I’m not saying every Christian needs to start picketing (protesting isn’t a requirement and COVID-19 is still a problem), but God’s people have a place in discussions about race—to bring God’s perspective on the dignity of every human being. I look forward to continuing this conversation and pray God’s Spirit blesses us with the patience, wisdom, knowledge, and understanding necessary to speak truth into this situation.

Another young black friend, an equally devout man named Jerel, wrote me:

These are troubling times, but if you find yourself more outraged at protests than at the murders that started them, then you are trying too hard to be comfortable in the midst of tragedy that should make any decent human uneasy. Instead of shielding yourself with empty religious platitudes, and assuring yourself “I’m not racist,” let yourself be uncomfortable.

Let yourself hurt for the people whose lives were cut short due to the color of their skin and for the loved ones they left behind. Let yourself be angry at those who perpetrated these heinous crimes. Feel frustrated by how regularly and callously acts like this occur in what should be the “land of the free.” This should bother you. The worst thing you can do right now is to avoid that tension or excuse away your discomfort.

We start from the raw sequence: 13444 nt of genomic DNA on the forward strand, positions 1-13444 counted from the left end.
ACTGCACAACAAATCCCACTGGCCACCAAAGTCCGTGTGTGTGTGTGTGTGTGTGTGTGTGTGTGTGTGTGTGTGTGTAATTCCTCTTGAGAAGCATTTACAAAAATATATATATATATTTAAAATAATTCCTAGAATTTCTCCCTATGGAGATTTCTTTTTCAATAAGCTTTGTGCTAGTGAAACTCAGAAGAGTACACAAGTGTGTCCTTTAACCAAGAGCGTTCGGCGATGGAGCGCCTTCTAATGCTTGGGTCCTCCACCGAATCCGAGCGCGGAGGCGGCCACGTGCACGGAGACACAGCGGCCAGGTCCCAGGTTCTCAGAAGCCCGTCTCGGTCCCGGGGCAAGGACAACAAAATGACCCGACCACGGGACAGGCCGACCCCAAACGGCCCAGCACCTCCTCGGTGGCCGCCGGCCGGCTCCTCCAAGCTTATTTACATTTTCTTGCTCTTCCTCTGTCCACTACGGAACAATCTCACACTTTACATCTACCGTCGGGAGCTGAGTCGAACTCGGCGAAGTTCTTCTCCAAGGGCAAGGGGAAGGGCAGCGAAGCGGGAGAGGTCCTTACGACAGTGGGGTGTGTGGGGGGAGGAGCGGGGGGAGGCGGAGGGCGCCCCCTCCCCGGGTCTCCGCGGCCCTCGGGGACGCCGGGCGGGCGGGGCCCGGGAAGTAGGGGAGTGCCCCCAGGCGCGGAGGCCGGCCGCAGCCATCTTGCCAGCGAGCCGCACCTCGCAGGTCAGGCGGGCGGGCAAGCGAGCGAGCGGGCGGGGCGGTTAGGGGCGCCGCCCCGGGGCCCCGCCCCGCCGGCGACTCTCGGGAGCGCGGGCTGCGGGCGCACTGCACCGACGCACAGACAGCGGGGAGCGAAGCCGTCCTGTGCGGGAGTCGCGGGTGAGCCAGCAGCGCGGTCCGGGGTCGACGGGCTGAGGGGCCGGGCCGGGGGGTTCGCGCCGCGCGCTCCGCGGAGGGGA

Let it lead you to empathy. Let it inspire change. But for my sake, and for the sake of people of color on this country, don’t try to be comfortable right now. If nothing else, it’ll give you an idea of how people that look like me feel every day.

As we hear the cries of our black brothers and sisters, Jesus invites us to let him soften our hearts. “Behold,” he says, “I stand at the door and knock. If anyone hears my voice and opens the door, then I will enter his house” (Revelation 3:20). Jesus wants to come in and help us to see every person the way he sees them and to love one another as he loves us.

Brothers and sisters, we just celebrated the Feast of Pentecost. The Holy Spirit is the one who produces real unity. Because of the Holy Spirit, the early Church experienced unity between Jews and gentiles, between Roman citizens and those without the rights of citizenship, between rich and poor. Don’t we have the Holy Spirit dwelling in us, the very presence of God? This should move us to see every human being as a child of God, created in his image and likeness. And this should make us stand against the racial injustices we see in our country.

We are all one in Christ. St. Paul told the Christians in Galatia to “bear one another’s burdens” (Galatians 6:2). Jesus is speaking these same words to us today. Let’s bear the burdens of our African American brothers and sisters.

Holy Spirit, help us. Give us courage. Let justice and mercy start with me.


Additional Resources

Read about some of our African American brothers and sisters who have blessed the Church.

Let’s pray together for healing.

Learn more about overcoming barriers and loving one another.